The Accrington-born singer believes the record even adheres to his original vision. “In its complete idea it is exactly what I was thinking at that time [in 1990],” he says. “The lyrics haven’t changed in two thirds of the songs, we’ve been able to add some of the creme de la creme of music on it and every time I put it on I hear different stuff going on.

“I can still enjoy everything about the album because I wasn’t there in the trenches mixing it. I don’t like mixing, but I would do it from afar. It was done with great respect and friendship from Michael Franklin.”

The pair are now contemplating a choral album of four 20-minute pieces with orchestration. “Since the beginning of the virus and we were told to stay home that’s what I’ve been working on,” Anderson says. “I’m asthmatic so I’m not going anywhere, so I’ve spent the last three months doing all this vocalising work on the music.”

California, where he has been resident since the 1990s, is a long way from Anderson’s roots in the Lancashire mill town Accrington. He says he has been thinking about his post-war upbringing there a lot while writing his memoirs. "Somebody asked me what was the first concert I saw and I remembered when I was maybe one-and-a-half I was in a little stroller it was downtown somewhere in a hall and my mum was serving pies and cakes and my dad was onstage entertaining the people, he had a kilt on because he's Scottish, from Glasgow, and he had a Hitler moustache and he was telling jokes and playing the harmonica, I remember that vividly.”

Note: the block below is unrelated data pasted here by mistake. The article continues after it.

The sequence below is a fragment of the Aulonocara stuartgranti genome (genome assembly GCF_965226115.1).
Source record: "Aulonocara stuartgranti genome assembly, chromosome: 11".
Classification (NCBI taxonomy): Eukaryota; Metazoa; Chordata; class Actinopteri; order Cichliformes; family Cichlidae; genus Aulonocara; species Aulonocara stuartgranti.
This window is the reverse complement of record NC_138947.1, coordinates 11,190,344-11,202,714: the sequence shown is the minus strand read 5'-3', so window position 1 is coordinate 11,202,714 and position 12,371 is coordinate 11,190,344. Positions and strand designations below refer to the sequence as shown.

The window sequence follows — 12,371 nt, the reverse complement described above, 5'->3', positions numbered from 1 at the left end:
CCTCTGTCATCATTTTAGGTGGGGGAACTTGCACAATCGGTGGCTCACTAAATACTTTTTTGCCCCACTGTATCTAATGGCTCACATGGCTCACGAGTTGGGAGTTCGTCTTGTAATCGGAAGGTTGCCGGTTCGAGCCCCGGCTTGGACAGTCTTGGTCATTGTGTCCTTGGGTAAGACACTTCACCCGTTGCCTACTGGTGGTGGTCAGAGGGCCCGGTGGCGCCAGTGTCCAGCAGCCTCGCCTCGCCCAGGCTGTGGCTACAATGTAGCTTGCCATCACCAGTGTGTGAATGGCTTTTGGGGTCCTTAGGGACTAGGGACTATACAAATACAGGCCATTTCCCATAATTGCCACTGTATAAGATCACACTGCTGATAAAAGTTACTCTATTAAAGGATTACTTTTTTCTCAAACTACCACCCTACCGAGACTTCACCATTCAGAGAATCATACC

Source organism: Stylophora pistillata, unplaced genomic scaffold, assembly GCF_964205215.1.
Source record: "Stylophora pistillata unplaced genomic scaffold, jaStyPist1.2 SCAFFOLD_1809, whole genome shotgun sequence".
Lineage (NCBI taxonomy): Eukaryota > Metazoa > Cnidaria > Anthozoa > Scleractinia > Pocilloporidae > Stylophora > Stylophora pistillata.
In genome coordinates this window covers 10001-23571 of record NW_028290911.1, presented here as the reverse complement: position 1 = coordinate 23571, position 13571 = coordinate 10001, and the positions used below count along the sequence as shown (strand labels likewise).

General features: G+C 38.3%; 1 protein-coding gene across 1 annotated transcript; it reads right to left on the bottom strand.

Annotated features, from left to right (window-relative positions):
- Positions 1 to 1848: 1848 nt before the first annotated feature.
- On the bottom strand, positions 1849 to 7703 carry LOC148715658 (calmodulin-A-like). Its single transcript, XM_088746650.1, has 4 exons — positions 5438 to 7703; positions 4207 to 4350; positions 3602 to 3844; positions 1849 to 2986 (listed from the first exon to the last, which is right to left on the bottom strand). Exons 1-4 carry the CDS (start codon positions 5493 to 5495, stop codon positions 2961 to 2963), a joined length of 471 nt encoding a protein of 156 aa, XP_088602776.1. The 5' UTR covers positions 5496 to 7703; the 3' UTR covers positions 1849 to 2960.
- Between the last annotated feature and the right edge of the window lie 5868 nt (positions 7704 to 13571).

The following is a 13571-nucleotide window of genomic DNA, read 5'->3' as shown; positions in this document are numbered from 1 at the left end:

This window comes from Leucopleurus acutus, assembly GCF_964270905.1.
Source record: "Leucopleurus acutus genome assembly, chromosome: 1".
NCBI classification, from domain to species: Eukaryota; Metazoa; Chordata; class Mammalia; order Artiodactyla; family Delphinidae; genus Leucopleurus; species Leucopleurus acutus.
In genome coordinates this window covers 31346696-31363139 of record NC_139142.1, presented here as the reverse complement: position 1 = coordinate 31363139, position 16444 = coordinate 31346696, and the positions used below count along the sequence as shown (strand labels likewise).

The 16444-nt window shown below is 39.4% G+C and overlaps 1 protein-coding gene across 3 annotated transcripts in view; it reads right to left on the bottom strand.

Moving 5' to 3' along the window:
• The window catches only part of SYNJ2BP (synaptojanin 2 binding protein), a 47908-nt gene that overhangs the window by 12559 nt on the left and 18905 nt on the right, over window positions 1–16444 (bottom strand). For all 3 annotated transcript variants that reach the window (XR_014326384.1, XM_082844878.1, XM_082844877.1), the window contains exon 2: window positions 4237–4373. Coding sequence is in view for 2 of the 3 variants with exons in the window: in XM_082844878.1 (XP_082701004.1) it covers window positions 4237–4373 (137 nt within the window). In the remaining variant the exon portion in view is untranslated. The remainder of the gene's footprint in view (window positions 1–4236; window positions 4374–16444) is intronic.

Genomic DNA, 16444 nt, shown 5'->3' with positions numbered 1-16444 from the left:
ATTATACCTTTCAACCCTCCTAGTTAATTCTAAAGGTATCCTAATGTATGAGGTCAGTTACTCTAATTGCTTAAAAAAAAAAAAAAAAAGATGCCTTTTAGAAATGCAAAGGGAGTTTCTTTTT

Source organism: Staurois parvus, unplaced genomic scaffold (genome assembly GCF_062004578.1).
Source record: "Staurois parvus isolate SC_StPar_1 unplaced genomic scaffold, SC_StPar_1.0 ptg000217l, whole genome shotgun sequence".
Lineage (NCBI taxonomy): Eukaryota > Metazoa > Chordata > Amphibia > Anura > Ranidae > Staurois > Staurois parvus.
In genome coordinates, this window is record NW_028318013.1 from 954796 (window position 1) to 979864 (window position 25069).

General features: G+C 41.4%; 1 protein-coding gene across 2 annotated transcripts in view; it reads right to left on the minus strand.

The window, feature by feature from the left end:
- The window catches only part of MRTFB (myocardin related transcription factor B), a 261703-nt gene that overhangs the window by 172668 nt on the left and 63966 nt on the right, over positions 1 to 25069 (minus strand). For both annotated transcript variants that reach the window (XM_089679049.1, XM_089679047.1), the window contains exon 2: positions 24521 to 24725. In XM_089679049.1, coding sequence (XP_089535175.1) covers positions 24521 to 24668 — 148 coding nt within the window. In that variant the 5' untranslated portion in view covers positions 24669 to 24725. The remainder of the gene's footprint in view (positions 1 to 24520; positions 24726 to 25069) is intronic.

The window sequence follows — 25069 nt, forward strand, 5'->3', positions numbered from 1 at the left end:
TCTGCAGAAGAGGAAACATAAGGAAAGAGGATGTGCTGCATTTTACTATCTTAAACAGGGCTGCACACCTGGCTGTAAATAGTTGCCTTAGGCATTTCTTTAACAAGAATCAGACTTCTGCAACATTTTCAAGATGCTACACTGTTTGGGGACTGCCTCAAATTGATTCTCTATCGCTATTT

Anderson joined his first band The Warriors, with his brother Tony, in 1963. He formed the first Yes line-up with bassist Chris Squire, drummer Bill Bruford, guitarist Peter Banks and keyboard player Tony Kaye five years later, basing his vision on Frank Zappa and The Beatles, and gradually incorporating symphonic elements from classical music. "I always loved Elgar from my childhood,” he says. “I listened to a lot of classical music at that time and I think a little lightbulb came up in my head one time and I realised how they structured the music. It was still unbelievable how the music was created by one person. I became a fanatic over the years for Sibelius and Stravinsky, but I wasn't the only one doing that – Bob Fripp was definitely into some symphonic stuff when you listen to the initiation of King Crimson, there was that kind of energy and different kinds of structure. It was all a musical adventure and it sustained the Yes band up until The Yes Album where we were able to do something completely on our own.”

After Kaye was fired in August 1971 Yes settled into a new line-up that included classically trained keyboardist Rick Wakeman and their music became as elaborate as their album sleeves designed by Roger Dean. On their fifth album, Close To The Edge, the title song filled an entire side of vinyl.

Their 1973 prog rock landmark Tales From Topographic Oceans was a double album inspired by the Indian monk Paramahansa Yogananda as well as works by the painter and mystic Vera Stanley Alder and Herman Hesse. He was introduced to Yogananda’s work by the painter and metal-bashing percussionist Jamie Muir, who was then in King Crimson. "I asked him how he got to where he is and he explained this book. I went on the Close To The Edge tour around the world reading it. I was getting very deep into the idea that we're all connected. There's this Christ consciousness idea that Vera Stanley Alder talked about, we're all Christ's consciousness - Jesus was a Christ, Buddha was a Christ, Krishna was a Christ, Muhammad was a Christ, these are the four major teachers in the history of human experience and I got into that, and I still believe that.

"I think a lot of people misunderstand religion in a sense that you can't say 'our religion is best', it's impossible, it's kind of sad, it doesn't work."